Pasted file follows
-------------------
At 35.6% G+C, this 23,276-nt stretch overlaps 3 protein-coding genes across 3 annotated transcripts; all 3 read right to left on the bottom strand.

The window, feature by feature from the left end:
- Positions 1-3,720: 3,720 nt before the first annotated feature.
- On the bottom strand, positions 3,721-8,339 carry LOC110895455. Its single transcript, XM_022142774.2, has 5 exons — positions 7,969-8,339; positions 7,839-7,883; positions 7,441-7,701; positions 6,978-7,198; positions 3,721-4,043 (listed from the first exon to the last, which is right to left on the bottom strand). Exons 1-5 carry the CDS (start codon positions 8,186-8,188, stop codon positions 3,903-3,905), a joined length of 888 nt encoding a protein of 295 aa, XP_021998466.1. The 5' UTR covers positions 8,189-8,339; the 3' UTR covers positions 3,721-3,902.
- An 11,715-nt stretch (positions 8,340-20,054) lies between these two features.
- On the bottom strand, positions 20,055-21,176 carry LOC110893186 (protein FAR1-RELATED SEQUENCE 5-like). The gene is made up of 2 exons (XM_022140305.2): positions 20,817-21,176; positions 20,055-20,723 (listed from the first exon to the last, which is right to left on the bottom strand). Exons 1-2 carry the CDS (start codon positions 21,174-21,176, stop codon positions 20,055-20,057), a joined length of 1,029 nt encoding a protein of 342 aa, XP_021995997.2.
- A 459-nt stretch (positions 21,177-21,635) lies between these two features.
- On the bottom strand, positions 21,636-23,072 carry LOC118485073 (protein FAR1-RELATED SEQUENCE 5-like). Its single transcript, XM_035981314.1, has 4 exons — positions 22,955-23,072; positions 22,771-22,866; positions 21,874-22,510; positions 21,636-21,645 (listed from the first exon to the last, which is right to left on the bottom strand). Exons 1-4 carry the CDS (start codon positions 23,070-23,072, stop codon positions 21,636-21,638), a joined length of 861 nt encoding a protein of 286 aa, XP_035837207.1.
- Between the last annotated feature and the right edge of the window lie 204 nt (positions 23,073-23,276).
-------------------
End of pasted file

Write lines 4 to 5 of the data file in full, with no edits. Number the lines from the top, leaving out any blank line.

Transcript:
- On the bottom strand, positions 3,721-8,339 carry LOC110895455. Its single transcript, XM_022142774.2, has 5 exons — positions 7,969-8,339; positions 7,839-7,883; positions 7,441-7,701; positions 6,978-7,198; positions 3,721-4,043 (listed from the first exon to the last, which is right to left on the bottom strand). Exons 1-5 carry the CDS (start codon positions 8,186-8,188, stop codon positions 3,903-3,905), a joined length of 888 nt encoding a protein of 295 aa, XP_021998466.1. The 5' UTR covers positions 8,189-8,339; the 3' UTR covers positions 3,721-3,902.
- An 11,715-nt stretch (positions 8,340-20,054) lies between these two features.